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The Instinct Of Saviourhood ( F W Boreham )


DREAMS AT SUNSET (Epworth Press 1954) pgs 60-66

The Instinct of Saviourhood

Humanity is distinguished by an unconquerable instinct for saviourhood. Is there a man living, or a woman, who has not at some time yearned for the opportunity of saving the life of a fellow-man? We read of the awards conferred by the Royal Humane Society on those who, at the hazard of their own lives, have rescued others from fire or from flood; and we instinctively feel that life would be invested with a new luster if we ourselves were presented with so sublime an opportunity and were able to embrace it.

That feeling itself is significant. Carlyle has shown that hero-worship is the protoplasmic germ from which heroism evolves. The instinct of saviourhood impels many of our young men to become doctors and many of our young women to become nurses.

Few of us actually realize our secret ambition. The chance never comes; or, if it comes, our best efforts prove abortive. In the year 1741, an Irishman named Connell was sentenced to death at Northampton. Philip Doddridge, who represents in his own person the natural link between the age of the Puritans that was passing and the age of the Great Revivalists that was just dawning, happened to be in the full flood of his historic ministry at Northampton at the time. At great trouble and expense, Dr. Doddridge instituted a rigid scrutiny into the case, and proved, beyond the possibility of a doubt, that Connell was a hundred and twenty miles away when the crime was committed. The course of judgment could not, however, be deflected. Connell was asked if he had any request to make before setting out for the gallows. He answered that he desired the procession to pause in front of the house of Dr. Philip Doddridge, that he might kneel on the minister’s doorstep and breathe a benediction on the man who had tried to save him.

‘Dr. Doddridge,’ he cried, when the procession halted, ‘every hair of my head thanks you; every throb of my heart thanks you; every drop of my blood thanks you! You did your best to save me, but you couldn’t!’ Dr. Doddridge’s case is typical of millions. The world is largely populated by aspiring and potential saviours.

The thought is suggested by the fact that I hope on Sunday to preach on the text: He saved others; Himself He could not save.

I seem to see four men.

[I] There is the Man Who Can Save neither Himself nor Others.

This morning’s paper tells of an aeroplane, with forty-six people on board, missing over the Gulf of Mexico. It is assumed that the pilot lost his bearings, and, after circling round in a desperate effort to find a landmark, at last plunged into the sea. It is easy to conjure up the pilot’s sensations. How passionately he must have coveted the tribute that the priests and the scribes and the elders paid to Jesus! He saved others; Himself He could not save! He would gladly have died a thousand deaths if only, by the thousand deaths, he could have saved his passengers ! But he can save neither himself nor them. It is the melancholy fate of all captains who go down with their ships, of all officers who die in battle with their men; of all leaders who, like O’Hara Burke and Captain Scott, perish with the expeditions that they led.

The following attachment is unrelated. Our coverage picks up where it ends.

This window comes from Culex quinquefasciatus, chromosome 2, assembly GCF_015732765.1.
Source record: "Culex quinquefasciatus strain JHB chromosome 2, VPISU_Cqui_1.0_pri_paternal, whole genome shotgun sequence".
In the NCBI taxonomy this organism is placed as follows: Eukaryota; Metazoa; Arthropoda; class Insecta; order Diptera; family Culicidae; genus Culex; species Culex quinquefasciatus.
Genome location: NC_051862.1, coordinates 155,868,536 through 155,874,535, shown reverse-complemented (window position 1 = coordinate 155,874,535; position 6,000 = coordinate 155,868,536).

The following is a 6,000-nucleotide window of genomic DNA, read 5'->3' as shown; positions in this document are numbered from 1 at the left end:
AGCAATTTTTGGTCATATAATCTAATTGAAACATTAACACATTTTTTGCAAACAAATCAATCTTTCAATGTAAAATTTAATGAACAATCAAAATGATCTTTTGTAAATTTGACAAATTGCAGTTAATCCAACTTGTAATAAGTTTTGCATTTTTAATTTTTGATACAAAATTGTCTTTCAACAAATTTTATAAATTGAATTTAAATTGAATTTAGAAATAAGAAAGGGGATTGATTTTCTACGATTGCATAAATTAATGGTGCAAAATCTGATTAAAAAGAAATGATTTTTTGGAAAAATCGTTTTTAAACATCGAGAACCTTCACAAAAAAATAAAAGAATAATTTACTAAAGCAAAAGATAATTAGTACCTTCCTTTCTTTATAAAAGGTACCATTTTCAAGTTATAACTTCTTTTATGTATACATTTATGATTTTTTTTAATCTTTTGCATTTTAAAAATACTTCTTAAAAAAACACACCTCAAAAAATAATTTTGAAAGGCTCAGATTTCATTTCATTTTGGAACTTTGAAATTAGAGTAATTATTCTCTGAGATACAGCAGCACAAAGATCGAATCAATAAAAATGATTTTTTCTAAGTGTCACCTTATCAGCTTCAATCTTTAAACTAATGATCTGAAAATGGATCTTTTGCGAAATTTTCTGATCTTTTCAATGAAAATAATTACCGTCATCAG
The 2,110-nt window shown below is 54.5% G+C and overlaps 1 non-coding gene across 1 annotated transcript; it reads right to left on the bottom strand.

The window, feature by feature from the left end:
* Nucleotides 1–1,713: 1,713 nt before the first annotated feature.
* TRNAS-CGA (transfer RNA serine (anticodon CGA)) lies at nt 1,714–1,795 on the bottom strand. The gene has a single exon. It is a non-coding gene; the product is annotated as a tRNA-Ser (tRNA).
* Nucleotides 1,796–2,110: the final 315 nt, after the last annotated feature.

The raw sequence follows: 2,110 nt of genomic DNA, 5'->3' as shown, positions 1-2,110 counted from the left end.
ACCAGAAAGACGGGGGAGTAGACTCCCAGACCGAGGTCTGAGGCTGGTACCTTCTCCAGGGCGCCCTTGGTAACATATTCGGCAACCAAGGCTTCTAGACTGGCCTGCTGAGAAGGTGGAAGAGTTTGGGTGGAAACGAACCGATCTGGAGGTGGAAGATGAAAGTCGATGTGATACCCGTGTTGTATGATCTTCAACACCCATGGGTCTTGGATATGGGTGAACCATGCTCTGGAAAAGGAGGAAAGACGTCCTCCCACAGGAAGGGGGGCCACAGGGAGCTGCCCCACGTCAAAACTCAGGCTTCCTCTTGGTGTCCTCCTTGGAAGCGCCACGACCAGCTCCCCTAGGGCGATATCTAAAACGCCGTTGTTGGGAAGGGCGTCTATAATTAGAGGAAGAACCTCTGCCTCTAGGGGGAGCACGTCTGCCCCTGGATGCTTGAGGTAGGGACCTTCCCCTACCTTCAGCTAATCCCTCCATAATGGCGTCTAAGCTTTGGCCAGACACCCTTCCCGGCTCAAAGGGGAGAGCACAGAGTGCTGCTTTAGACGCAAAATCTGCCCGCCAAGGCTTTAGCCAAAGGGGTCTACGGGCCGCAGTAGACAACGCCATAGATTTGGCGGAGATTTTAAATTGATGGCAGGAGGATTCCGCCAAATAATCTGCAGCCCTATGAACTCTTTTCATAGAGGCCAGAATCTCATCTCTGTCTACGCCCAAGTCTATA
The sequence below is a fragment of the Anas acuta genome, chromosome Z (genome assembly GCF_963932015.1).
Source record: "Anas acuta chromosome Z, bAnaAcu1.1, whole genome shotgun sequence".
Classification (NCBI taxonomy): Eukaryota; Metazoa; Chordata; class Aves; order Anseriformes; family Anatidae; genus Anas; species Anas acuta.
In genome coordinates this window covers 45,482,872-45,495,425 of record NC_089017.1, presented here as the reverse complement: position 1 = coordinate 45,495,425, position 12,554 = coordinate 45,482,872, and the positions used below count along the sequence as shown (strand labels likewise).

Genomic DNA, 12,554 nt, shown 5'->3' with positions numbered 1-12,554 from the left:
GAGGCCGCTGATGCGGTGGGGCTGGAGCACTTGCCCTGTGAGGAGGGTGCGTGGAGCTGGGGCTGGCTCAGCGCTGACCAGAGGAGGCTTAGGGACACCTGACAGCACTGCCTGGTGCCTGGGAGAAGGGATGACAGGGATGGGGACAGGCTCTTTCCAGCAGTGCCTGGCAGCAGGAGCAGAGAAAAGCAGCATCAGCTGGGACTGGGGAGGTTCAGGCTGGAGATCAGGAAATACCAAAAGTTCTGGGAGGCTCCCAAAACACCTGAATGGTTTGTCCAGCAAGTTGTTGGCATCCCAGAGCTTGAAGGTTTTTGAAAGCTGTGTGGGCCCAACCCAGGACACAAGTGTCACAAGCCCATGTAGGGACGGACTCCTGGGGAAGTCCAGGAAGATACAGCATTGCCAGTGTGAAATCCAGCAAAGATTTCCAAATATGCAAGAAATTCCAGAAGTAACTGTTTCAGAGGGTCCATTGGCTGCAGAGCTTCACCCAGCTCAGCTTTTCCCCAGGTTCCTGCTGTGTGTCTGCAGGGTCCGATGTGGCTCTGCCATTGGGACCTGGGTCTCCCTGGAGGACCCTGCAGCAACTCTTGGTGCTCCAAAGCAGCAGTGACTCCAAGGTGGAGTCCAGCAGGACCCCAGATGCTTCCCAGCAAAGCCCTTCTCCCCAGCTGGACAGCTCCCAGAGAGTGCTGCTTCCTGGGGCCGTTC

It reminds us of Paul. ‘I could wish that myself were accursed from Christ for my brethren, my kinsmen according to the flesh.’

But it cannot be. The travail of saviourhood is there; but, as in the case of Dr. Doddridge, it is doomed to disappointment and frustration.

[II] There is the Man Who Can Save Himself but not Others.

There are few other sons of whom Australia is more proud than of Sir Douglas Mawson. But there is one experience of which Sir Douglas hates to speak or even think. With Lieutenant Ninnis and Dr. Mertz, Sir Douglas was making his way across the vast Antarctic wastes when the frozen snow beneath them suddenly collapsed and his two companions simply vanished in the frightful chasm that had opened. Faced by the hourly peril of starvation. Dr. Mawson struggled on for thirty teririble days, and thirty still more terrible nights, by himself. The loneliness was maddening; the dangers terrifying; but the climax of his agony was summed up in the reflection that, though he himself had been saved, he had been unable to save his comrades. In the course of his conversation with the sisters of the Palace Beautiful, Christian was asked a question that, despite his pleasant situation, reduced him to abject wretchedness. It was Charity who made the painful thrust. ‘Art thou a married man?’ she inquired. Christian instantly detected her meaning. Why was he saving himself-but not others?

Christian wept and declared that he would gladly have brought his wife and children on pilgrimage; but, he explained, he was to them as one that mocked; they simply would not listen to his earnest entreaties. Had he prayed for them and pleaded with them? Charity pressed. ‘Over and over and over again!’ replied the broken- hearted man. ‘They could see by my countenance, by my tears and by my trembling that I was agonizingly concerned about the judgment awaiting them; but it was all of no use; they would not come!’